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Some turn to the Japanese tradition of Furoshiki as an eco-friendly way to wrap gifts


Much of the paper that wraps holiday gifts is not recyclable. Unless you choose to save and reuse it, it probably winds up in a landfill. An eco-friendlier option is an ancient tradition from Japan that's getting some renewed attention. From KCRW, here's Megan Jamerson.

MEGAN JAMERSON, BYLINE: At a workshop in Los Angeles, Tomoko Dyen holds up a piece of fabric. She's about to demonstrate furoshiki, the Japanese art of wrapping things in cloth.

TOMOKO DYEN: So let's start how to wrap it.

JAMERSON: The word furoshiki refers to both the wrapping style and the cloth itself. That cloth is generally square and three times the width of the item being wrapped. Dyen orients the fabric like a diamond on the table in front of her, then picks up a six-inch cardboard box.

DYEN: And then you put this in the middle.

JAMERSON: The wrapping technique from here is kind of like what you would do with wrapping paper. But instead of scotch tape and plastic ribbon to hold the folds in place, the fabric ends are tied in a square knot or bow tie on top.

DYEN: I mean, either way, it's kind of pretty, but...

JAMERSON: Dyen is from Tokyo but calls LA home. She told the workshop that in Japan, furoshiki has long been considered old-fashioned. But it's getting popular again. It dates back hundreds of years in Japan. The word does not mean gift wrap or anything like it.

IRENE TSUKADA SIMONIAN: Furo of furoshiki is bath. Shiki is a sheet.

JAMERSON: Yes, a bath sheet. Irene Tsukada Simonian owns a gift shop in LA's Little Tokyo, where she sells furoshiki cloth. She says back in the day, only the wealthiest Japanese had their own bathtubs at home, so most people went to a public bath.

SIMONIAN: And you brought the furoshiki with you. And you would use the cloth to put down, and you'd stand on it. And then you would wrap your own clothes with it while you bathed.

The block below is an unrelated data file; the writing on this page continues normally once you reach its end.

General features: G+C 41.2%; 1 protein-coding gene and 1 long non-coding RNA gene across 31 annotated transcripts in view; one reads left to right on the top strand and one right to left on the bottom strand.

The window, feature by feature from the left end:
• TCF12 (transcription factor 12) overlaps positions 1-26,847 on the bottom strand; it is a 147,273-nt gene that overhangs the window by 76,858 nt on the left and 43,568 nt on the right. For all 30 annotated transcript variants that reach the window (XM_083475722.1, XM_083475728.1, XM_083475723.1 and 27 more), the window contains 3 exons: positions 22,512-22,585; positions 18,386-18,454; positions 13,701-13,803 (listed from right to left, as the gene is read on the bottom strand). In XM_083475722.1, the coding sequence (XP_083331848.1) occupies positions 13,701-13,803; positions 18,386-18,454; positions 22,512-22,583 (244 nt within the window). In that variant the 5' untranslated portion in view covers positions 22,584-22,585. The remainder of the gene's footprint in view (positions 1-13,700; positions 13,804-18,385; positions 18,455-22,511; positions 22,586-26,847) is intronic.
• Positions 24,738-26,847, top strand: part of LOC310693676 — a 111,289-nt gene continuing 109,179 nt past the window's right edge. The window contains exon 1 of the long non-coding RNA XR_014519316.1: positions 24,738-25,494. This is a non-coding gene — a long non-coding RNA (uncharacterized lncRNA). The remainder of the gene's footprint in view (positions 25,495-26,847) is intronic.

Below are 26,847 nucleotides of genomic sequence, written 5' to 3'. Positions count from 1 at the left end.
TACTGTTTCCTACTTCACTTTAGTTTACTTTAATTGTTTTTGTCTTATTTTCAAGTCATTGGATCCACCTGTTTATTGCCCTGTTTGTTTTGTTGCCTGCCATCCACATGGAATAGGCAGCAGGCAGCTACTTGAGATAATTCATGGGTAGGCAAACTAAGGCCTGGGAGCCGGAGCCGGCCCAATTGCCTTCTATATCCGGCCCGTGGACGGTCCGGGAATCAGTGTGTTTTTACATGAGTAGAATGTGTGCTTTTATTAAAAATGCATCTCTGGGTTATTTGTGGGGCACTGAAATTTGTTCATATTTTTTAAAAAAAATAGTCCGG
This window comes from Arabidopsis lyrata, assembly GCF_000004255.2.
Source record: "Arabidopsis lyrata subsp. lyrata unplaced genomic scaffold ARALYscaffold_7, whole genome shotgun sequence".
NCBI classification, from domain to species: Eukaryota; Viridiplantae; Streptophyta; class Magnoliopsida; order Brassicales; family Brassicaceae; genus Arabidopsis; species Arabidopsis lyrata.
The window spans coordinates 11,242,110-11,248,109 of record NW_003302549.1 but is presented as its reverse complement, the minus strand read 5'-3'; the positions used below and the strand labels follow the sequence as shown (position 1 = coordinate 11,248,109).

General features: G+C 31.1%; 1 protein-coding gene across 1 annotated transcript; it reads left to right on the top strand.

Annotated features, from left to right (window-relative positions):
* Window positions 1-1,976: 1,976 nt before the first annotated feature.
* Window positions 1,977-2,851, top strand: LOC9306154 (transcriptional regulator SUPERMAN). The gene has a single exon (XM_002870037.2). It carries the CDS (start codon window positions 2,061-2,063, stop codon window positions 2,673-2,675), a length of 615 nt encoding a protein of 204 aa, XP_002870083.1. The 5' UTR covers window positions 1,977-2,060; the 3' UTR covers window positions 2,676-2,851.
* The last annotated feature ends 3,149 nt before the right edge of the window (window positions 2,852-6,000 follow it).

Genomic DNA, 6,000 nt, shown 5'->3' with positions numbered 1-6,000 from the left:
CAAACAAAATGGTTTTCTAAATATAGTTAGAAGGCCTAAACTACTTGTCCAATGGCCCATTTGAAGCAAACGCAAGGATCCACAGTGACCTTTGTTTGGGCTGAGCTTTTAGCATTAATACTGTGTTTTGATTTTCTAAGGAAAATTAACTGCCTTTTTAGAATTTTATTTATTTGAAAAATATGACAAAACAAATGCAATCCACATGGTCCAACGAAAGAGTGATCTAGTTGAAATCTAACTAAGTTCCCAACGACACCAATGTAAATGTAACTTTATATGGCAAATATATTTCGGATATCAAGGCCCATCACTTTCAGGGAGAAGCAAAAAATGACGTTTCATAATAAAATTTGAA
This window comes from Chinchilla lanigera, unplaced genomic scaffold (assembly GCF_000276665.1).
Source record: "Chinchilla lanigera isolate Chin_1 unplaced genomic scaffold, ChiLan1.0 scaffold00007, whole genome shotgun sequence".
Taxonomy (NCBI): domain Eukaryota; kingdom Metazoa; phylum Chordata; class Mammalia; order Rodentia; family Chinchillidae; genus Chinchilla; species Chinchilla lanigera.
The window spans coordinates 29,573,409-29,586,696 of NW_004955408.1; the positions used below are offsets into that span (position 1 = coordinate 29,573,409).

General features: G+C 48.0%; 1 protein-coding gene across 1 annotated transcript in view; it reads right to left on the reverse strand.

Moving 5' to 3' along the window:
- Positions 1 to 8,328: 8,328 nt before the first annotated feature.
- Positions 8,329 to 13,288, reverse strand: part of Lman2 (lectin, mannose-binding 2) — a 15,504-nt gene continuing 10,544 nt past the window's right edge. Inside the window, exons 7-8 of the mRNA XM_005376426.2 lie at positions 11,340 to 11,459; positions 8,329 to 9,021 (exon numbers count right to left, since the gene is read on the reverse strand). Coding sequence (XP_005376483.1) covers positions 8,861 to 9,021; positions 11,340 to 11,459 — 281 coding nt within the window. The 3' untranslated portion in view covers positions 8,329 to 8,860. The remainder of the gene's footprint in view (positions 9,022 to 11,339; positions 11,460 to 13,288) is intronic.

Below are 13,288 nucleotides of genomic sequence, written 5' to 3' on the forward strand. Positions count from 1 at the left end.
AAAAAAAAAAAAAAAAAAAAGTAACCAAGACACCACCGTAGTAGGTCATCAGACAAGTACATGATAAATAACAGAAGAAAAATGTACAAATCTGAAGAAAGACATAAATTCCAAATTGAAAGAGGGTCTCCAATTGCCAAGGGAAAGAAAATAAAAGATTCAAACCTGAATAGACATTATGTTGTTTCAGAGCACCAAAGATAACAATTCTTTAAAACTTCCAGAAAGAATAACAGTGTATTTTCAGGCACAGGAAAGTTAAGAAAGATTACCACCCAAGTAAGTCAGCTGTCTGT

JAMERSON: And you used the cloth to bundle your toiletries and carry them to and from the bathhouse. Since then, it's evolved into a way to carry everyday items, food and to wrap gifts, says Hana van der Steur. Her mother is Japanese and she grew up watching her use furoshiki for different things. Now she runs the gift shop at a craft museum in LA, where she sells imported furoshiki cloth from Japan.

HANA VAN DER STEUR: So it's, you know, kind of like the anti-plastic bag. It's reusable.

JAMERSON: A variety of furoshiki are on display at the gift shop, including patterns with flowers, cats and otters. Japanese furoshiki cloth is often made from cotton or silk and has a hemmed edge. Van der Steur says that traditionally, the cloth is returned to the gift giver to use again and again. And you don't have to buy new furoshiki cloth. You can recycle any fabric, even old clothes.

VAN DER STEUR: You can just use any square piece of fabric. Just cut it to size. If you want, you can - you know, you can get fancy, you can hem it. But you don't even have to do that. Sometimes the raw edge is kind of nice.

JAMERSON: Back at the furoshiki workshop, participants say this is a great way to avoid not just wrapping paper, but also small plastic carrying bags.


JAMERSON: Kristen de la Tori (ph) came to the workshop with a plan to wrap her holiday gifts this way. But now she says she'll carry furoshiki in her purse and use them when she buys a few small items at the store.

KRISTEN DE LA TORI: So I'm really excited about kind of the - either upcycling things or, you know, recycling.

JAMERSON: And avoiding waste during the holidays is the kind of gift anyone can give to the planet.

For NPR News, I'm Megan Jamerson in Los Angeles.


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Megan Jamerson